Most firms are following midday break rule in RAK

RAS AL KHAIMAH — Most of companies in Ras Al Khaimah are showing their commitment to the midday break rule whose enforcement started earlier last week, according to officials at the RAK Labour Office.

By Sebugwaawo Ismail (Our staff reporter)

Published: Sat 5 Jul 2008, 7:59 PM

Last updated: Sun 5 Apr 2015, 6:05 PM

Saeed Rasheed Al Nuaimi, Head of the Labour Office in Ras Al Khaimah, said that following an awareness campaign carried out by the labour inspectors to educate the companies and their workers on the midday break rule, most companies have been found adhering to the law.

He said that six inspectors of the Ras Al Khaimah labour department are conducting an awareness campaign in the various areas of the emirate to educate companies and workers on the importance of the midday break rule and also to identify violators.

In the companies visited during the midday break hours, inspectors found out that most of the companies in the emirate were committed to the rule as workers were found resting.

Only a few violations were registered, said Al Nuaimi.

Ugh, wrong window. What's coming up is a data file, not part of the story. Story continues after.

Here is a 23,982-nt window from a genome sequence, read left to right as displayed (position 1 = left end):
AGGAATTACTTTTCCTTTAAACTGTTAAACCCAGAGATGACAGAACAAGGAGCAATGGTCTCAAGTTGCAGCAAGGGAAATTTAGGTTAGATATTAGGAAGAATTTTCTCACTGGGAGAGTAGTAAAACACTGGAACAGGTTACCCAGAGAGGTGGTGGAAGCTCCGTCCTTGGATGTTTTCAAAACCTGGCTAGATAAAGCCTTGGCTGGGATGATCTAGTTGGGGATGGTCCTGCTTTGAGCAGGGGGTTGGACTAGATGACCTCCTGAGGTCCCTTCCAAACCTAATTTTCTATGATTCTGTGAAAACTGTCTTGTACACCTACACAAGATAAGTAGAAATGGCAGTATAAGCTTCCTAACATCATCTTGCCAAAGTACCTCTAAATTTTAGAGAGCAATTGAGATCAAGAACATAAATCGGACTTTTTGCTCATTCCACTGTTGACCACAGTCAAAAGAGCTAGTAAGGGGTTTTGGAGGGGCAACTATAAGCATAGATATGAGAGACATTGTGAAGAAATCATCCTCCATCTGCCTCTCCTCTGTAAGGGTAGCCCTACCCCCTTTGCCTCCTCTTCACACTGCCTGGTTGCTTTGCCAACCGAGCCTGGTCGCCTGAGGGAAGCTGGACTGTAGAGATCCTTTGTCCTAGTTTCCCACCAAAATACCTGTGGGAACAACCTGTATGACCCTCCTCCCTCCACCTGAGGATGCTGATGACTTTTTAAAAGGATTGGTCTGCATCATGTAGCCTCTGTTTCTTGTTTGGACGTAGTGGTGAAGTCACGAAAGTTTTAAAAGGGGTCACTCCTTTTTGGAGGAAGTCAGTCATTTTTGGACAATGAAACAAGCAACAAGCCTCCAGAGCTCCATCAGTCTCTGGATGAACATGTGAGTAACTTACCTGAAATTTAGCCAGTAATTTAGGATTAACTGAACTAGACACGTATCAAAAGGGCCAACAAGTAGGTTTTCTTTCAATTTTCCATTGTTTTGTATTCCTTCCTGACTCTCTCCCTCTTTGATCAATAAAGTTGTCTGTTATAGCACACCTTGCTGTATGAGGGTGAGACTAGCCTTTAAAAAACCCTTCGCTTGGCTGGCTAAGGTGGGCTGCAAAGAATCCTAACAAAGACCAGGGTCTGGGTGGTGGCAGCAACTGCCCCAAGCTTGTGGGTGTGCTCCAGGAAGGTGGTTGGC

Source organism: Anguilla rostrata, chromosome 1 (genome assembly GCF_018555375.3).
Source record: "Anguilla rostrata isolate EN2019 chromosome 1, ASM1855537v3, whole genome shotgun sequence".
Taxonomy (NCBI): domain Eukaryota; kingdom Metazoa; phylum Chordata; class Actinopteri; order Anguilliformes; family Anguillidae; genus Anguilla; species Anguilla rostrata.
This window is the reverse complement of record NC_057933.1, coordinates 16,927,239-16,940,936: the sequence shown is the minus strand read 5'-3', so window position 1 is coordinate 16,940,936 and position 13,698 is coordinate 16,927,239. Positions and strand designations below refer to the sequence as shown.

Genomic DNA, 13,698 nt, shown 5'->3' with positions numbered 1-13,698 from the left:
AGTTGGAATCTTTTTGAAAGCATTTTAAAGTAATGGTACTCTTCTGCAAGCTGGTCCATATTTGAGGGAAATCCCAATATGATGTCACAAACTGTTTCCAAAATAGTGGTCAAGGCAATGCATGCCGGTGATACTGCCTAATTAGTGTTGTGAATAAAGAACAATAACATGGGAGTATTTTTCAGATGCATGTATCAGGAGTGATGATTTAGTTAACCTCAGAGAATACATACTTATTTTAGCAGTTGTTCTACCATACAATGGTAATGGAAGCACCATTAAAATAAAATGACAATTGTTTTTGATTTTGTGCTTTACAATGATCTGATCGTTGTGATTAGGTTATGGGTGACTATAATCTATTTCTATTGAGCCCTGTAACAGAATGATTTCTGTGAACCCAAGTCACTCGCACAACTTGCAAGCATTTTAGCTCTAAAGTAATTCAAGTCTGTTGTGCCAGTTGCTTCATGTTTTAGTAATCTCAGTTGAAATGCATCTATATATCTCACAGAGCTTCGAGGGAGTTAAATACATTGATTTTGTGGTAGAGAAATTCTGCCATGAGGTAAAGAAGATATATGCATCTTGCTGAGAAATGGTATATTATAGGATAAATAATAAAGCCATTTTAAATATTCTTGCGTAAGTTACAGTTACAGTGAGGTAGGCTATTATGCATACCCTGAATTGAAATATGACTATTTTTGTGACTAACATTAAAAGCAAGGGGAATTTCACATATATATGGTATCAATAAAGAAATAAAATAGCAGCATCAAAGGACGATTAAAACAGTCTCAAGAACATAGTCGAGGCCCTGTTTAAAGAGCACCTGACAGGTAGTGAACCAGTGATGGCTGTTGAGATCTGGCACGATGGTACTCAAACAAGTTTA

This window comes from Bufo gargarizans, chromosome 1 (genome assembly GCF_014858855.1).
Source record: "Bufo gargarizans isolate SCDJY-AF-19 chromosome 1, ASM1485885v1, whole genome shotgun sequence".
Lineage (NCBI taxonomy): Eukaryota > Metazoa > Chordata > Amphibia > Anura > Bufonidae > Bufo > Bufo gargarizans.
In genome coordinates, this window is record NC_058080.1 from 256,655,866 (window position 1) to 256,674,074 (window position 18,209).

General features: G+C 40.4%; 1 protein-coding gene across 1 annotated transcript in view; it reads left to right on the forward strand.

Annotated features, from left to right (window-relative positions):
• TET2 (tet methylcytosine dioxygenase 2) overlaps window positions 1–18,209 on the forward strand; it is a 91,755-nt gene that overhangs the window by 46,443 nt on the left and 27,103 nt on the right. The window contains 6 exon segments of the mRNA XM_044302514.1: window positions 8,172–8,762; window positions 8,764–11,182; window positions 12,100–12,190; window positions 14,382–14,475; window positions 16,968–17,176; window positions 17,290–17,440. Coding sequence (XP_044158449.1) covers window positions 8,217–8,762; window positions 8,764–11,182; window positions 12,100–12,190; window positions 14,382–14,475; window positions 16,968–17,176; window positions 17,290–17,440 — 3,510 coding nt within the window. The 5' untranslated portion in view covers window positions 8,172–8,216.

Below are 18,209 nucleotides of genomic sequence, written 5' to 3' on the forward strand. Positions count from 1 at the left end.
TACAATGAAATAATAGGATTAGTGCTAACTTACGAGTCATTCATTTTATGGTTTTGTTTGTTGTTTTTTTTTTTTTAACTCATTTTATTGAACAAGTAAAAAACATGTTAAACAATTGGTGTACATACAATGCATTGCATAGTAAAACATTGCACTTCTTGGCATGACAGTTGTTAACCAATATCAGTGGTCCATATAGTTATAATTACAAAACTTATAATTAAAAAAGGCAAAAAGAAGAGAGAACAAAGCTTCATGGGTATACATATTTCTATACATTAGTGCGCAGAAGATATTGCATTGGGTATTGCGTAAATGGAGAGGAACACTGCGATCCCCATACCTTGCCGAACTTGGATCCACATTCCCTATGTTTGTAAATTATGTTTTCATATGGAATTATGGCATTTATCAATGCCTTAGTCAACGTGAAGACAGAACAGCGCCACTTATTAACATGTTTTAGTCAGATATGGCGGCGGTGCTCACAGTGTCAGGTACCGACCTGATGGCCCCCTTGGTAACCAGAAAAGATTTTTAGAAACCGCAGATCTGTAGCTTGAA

A senior official from the Ministry of Labour whose inspectors were also collaborating with the RAK labour department said the ministry's focus this year is to educate companies and workers on the midday break rule to protect the workers from the scorching summer heat where temperatures can now go beyond 47 degrees.

The official said that the ministry had organised the awareness campaign in association with the New Medical Centre (NMC) Group. He added that the campaign was focusing on educating labourers on simple and practical measures to avoid dehydration and illness.

A team of experts, including doctors from the NMC Hospital will visit labour accommodations in the different areas of the emirate, said the official.

Officials from Ibrahim Obaidullah Hospital in Ras Al Khaimah said they had received only 5 cases of patients suffering from dehydration and blood pressure due to the heat during this summer compared to the 30 cases received in the same period last year indicating a reduction in the number of people affected by the high temperatures.

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